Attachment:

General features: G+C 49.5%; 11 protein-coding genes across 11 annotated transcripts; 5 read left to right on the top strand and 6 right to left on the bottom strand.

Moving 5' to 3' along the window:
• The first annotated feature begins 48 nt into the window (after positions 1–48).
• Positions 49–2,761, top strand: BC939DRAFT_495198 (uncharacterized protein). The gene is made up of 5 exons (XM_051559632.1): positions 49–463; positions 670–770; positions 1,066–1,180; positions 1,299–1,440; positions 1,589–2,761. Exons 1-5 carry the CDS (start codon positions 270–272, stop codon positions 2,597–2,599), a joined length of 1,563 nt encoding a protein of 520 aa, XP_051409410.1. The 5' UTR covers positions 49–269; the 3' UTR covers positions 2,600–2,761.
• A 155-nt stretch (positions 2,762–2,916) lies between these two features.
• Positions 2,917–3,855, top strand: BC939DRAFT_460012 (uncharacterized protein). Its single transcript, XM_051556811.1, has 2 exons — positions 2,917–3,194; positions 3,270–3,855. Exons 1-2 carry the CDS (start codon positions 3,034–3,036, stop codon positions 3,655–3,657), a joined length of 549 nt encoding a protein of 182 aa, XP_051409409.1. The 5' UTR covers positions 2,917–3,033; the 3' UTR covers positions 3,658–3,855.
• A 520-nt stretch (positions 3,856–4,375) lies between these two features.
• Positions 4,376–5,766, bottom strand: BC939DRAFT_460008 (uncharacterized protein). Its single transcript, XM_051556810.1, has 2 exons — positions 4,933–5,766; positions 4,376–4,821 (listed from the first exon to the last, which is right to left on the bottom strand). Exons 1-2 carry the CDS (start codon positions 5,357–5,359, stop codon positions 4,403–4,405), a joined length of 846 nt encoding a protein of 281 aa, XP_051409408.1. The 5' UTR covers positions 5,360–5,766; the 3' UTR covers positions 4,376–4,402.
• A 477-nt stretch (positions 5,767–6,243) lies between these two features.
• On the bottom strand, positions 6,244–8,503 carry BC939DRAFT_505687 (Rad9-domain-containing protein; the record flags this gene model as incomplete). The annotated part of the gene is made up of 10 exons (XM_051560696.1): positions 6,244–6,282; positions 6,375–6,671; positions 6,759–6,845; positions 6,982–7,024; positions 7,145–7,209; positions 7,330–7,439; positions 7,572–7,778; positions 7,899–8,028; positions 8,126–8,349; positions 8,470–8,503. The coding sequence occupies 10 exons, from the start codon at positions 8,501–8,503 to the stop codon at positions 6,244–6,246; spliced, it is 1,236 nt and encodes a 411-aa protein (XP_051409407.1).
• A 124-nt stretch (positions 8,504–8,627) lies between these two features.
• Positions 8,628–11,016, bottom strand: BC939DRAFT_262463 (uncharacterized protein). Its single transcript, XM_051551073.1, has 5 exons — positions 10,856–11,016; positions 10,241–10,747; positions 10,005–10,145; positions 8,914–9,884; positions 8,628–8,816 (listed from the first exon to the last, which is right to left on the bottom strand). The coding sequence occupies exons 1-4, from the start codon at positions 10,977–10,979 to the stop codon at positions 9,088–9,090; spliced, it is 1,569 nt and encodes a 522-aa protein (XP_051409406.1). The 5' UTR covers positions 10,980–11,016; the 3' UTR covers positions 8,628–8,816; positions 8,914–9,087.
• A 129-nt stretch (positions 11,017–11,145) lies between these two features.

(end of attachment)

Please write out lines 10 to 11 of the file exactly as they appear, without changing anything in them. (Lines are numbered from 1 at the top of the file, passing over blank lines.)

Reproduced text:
• On the bottom strand, positions 6,244–8,503 carry BC939DRAFT_505687 (Rad9-domain-containing protein; the record flags this gene model as incomplete). The annotated part of the gene is made up of 10 exons (XM_051560696.1): positions 6,244–6,282; positions 6,375–6,671; positions 6,759–6,845; positions 6,982–7,024; positions 7,145–7,209; positions 7,330–7,439; positions 7,572–7,778; positions 7,899–8,028; positions 8,126–8,349; positions 8,470–8,503. The coding sequence occupies 10 exons, from the start codon at positions 8,501–8,503 to the stop codon at positions 6,244–6,246; spliced, it is 1,236 nt and encodes a 411-aa protein (XP_051409407.1).
• A 124-nt stretch (positions 8,504–8,627) lies between these two features.